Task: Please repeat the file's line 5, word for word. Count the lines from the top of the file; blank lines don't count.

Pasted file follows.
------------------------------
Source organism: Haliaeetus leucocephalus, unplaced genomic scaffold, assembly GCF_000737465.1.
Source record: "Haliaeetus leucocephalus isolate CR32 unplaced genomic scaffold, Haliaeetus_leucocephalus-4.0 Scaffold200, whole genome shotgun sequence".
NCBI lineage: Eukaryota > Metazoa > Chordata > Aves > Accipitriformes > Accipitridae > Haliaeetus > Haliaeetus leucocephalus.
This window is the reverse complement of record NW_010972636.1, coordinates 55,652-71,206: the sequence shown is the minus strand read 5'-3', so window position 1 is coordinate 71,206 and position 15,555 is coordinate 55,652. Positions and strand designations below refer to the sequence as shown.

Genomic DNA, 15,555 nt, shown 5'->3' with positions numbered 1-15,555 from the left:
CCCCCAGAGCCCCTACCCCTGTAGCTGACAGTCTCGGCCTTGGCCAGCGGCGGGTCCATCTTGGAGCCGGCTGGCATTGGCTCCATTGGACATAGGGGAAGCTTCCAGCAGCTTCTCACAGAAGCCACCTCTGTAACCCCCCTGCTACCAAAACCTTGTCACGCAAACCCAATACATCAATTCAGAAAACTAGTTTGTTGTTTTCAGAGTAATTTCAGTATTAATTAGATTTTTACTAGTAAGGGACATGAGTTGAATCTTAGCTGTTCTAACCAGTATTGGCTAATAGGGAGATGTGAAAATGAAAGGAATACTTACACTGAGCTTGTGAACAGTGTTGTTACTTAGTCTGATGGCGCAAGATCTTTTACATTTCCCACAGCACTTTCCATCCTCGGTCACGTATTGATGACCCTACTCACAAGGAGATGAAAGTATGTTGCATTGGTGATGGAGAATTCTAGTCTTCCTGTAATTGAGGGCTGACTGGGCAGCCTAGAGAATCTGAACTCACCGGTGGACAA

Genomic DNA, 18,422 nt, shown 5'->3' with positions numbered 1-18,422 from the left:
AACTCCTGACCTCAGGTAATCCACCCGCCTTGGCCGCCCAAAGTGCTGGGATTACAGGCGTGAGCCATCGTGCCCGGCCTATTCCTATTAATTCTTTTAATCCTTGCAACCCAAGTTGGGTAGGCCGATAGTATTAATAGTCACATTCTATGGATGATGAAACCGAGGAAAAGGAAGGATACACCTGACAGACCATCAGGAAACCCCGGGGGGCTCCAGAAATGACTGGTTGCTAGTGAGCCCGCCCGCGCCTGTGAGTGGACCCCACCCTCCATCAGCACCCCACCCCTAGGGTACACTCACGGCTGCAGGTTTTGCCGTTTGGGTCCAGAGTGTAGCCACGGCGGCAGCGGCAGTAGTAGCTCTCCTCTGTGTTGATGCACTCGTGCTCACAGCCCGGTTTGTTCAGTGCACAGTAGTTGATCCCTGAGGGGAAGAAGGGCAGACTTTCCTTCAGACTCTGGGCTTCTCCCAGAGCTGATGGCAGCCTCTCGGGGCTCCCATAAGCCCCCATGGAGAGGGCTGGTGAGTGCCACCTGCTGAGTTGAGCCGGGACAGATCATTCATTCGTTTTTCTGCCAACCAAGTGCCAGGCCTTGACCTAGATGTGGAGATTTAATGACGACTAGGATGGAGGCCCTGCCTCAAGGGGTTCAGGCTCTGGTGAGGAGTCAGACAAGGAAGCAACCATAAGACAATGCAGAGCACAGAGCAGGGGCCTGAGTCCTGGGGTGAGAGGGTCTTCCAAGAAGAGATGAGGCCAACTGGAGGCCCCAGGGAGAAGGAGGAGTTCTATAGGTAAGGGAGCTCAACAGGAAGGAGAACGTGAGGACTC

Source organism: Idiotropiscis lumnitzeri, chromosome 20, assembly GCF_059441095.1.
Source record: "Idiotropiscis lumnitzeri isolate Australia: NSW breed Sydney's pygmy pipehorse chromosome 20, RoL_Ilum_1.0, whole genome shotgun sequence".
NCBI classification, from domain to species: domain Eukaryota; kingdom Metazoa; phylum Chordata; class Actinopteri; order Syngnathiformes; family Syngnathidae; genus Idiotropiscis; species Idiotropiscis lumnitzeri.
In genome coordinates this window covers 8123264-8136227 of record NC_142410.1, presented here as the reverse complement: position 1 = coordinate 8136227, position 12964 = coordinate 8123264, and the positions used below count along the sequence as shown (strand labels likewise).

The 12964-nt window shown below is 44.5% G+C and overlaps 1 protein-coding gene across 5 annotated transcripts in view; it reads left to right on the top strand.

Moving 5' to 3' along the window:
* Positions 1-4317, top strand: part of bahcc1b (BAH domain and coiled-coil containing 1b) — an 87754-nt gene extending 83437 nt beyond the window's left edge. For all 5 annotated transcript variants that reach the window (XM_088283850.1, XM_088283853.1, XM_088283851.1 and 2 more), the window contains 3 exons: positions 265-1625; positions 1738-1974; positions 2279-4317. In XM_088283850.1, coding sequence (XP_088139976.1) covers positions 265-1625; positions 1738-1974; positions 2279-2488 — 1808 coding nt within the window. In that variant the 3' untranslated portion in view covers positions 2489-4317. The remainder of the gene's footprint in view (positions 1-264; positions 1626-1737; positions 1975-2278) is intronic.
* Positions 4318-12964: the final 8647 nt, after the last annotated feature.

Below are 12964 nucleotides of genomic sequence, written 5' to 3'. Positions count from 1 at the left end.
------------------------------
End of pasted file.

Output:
Genomic DNA, 15,555 nt, shown 5'->3' with positions numbered 1-15,555 from the left: